This would become something of a feedback loop. The conspiracy was used to give the “sweeps” episodes a bit more weight, but the fact that they aired during “sweeps” gave the conspiracy a bit more heft. It got to the point that – during the sixth season – the show’s mythology arc was itself a major selling point for “sweeps” week, with press releases and announcements promising resolutions in Two Fathers and One Son.
Up until this point, The X-Files has been rather haphazard when it came to secret government plots and alien conspiracies. While characters like Deep Throat and the Cigarette Smoking Man were recurring, there was a sense that these adventures and encounters were offering glimpses at the different facets of some large and indistinct object. There was no sense of clear purpose or logical progression from one story to another.
What Mulder and Scully encountered in Fallen Angel and E.B.E. did not lead directly to The Erlenmeyer Flask. What progression there was existed within Mulder and Scully’s character arcs, rather than larger plot arcs. Little Green Men builds off Mulder’s loss of the X-files in The Erlenmeyer Flask, rather than anything to do with “Purity Control” or alien embryos. When Scully was abducted in Ascension, it was to deprive Mulder of an ally, rather than to serve a clear alien agenda.
Here, however, there are clear hints that aliens are not only among us, but that they have a clear goal and purpose. “Your plans will not succeed,” the bounty hunter advises one of his victims, a statement that presupposes the aliens have a plan. Colony presupposes that the aliens have a plan. It sets the mythology arc into forward motion. Despite the scale of the event, Scully’s abduction could have been left a mystery, a production necessity – certainly the second season doesn’t seem too interested in exploring it, although the show does engage with it in the third.
By assuring the viewers that there is a plan, the series also sets an objective for itself. The show now has a clear goal and purpose – the existence of a plan suggests that Mulder and Scully must work to uncover, and even stop, that plan. Colony is the episode that creates the expectations that will hound The X-Files through to its final episode. It’s the show that suggests “the truth” is not an abstract concept, but a proper noun that sums up an objective truth about what these visitors might want.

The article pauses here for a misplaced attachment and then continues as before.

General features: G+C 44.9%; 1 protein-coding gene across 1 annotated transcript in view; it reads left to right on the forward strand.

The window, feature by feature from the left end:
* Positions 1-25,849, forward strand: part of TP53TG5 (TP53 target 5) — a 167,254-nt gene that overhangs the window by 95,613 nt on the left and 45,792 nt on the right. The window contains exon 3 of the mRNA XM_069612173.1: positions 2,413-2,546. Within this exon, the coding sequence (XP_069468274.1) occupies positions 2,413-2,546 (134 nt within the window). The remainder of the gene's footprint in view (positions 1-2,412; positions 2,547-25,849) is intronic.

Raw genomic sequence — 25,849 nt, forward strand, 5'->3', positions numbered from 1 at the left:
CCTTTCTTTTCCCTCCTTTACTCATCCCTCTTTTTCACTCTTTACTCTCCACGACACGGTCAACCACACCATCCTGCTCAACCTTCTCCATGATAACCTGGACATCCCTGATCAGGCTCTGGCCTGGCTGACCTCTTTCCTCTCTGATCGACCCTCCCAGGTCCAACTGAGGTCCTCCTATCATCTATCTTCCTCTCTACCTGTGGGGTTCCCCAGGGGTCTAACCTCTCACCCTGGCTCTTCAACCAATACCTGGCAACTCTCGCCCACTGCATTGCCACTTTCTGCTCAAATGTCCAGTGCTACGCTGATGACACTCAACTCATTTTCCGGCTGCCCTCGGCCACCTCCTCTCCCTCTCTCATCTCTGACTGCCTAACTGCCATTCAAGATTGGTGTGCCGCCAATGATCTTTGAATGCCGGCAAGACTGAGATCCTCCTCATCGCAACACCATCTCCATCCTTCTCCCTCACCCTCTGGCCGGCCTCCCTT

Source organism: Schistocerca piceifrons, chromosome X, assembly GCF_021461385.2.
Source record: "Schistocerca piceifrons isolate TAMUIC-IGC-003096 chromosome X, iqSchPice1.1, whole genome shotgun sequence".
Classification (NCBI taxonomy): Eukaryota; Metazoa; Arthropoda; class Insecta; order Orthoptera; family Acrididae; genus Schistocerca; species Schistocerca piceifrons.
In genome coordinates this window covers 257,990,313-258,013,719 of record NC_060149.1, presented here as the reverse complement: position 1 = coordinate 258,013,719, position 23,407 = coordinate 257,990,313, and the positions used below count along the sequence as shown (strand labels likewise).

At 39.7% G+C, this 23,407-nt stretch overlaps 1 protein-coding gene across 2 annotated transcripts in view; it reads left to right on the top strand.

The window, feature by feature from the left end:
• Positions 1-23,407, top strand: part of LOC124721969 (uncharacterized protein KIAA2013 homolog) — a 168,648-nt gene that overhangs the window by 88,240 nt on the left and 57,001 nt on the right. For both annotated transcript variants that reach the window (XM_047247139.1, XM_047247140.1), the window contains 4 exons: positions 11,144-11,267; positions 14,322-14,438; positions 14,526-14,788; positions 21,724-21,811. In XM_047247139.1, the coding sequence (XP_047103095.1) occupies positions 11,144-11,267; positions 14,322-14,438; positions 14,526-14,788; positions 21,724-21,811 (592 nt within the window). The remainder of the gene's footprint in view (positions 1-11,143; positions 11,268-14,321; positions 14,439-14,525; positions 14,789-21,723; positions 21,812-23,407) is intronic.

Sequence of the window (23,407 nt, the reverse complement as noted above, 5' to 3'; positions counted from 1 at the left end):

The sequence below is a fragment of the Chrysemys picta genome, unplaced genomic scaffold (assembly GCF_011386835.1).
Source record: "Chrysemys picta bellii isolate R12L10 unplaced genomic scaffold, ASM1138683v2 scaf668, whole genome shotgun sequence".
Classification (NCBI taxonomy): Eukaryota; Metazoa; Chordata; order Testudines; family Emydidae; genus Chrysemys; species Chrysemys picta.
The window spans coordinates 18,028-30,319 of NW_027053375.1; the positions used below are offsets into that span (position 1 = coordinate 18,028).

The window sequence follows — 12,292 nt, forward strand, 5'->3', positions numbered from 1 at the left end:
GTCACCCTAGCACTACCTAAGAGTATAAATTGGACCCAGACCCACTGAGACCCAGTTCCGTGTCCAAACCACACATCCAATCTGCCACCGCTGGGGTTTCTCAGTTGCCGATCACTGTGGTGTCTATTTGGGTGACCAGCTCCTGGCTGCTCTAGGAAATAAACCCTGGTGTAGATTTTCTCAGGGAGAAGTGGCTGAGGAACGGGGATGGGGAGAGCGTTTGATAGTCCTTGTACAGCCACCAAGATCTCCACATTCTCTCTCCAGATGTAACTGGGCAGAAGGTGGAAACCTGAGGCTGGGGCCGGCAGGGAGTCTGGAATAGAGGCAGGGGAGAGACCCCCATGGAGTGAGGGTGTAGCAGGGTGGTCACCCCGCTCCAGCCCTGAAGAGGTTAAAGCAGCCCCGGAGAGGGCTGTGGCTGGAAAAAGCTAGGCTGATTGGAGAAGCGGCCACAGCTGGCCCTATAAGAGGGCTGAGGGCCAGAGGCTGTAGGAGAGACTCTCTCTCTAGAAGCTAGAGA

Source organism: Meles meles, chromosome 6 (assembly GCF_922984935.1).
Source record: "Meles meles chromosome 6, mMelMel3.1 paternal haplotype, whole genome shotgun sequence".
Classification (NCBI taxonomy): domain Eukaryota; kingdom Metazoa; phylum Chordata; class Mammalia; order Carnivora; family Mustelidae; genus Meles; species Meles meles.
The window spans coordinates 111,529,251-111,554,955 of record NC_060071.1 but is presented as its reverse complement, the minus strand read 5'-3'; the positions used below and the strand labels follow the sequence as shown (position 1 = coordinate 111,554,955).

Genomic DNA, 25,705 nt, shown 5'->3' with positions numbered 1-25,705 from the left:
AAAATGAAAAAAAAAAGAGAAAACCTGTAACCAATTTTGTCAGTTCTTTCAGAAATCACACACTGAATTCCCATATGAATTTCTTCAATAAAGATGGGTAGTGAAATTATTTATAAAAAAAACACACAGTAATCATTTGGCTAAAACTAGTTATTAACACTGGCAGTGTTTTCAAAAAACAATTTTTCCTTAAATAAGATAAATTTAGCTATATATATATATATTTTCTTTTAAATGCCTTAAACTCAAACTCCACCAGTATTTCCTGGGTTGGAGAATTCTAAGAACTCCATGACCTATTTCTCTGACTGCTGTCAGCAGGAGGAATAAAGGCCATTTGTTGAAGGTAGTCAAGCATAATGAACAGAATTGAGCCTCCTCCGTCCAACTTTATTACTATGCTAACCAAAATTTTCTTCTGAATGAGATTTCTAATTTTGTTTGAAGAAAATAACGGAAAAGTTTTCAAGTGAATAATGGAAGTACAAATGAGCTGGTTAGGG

It’s very hard to get around the fact that The X-Files never follows through on this set-up, that it never manages to properly pay-off this “plan.” The X-Files bungles the landing so badly that the show has been retroactively tainted – creating a sense of disappointment that is almost expected with genre shows, if Lost and Battlestar Galactica are anything to go by. In hindsight, it’s hard not see the mythology of The X-Files as something of an elaborate shell-game that outstays its welcome.
On the other hand, it is a shell game that is quite compelling for the first few years, and Colony and End Game offer an effective demonstration of how the show managed to keep the routine going for so long. Colony is an exceptional first part, raising all manner of questions. End Game cleverly side steps most of the plot resolutions you’d expect in a two-part story, but compensates with incredible momentum and scale so the audience doesn’t feel too disappointed. It’s a trick the show does with considerable frequency.
Still, Colony provides a wealth of interesting ideas. The most obvious is alluded to in the title of the episode. These aren’t the traditional alien invaders from outer space. These aren’t little green men hoping to destroy our cities and harvest our resources. The aliens in The X-Files are embarking on a mission of colonisation, but a very post-colonial mission of colonisation. After all, this isn’t an attempt at occupation so much as an infiltration.
Aliens are all around us. They aren’t merely working with the government, they are operating freely within society. In The Erlenmeyer Flask and in Colony, there’s the implication that these aliens have successfully and skilfully infiltrated mankind. Here, the aliens work in abortion clinics as doctors, and the alien bounty hunter is able to pass as a Russian pilot rescued from the ice. One of the creatures is skilfully able to infiltrate society that she can pass as Mulder’s sister.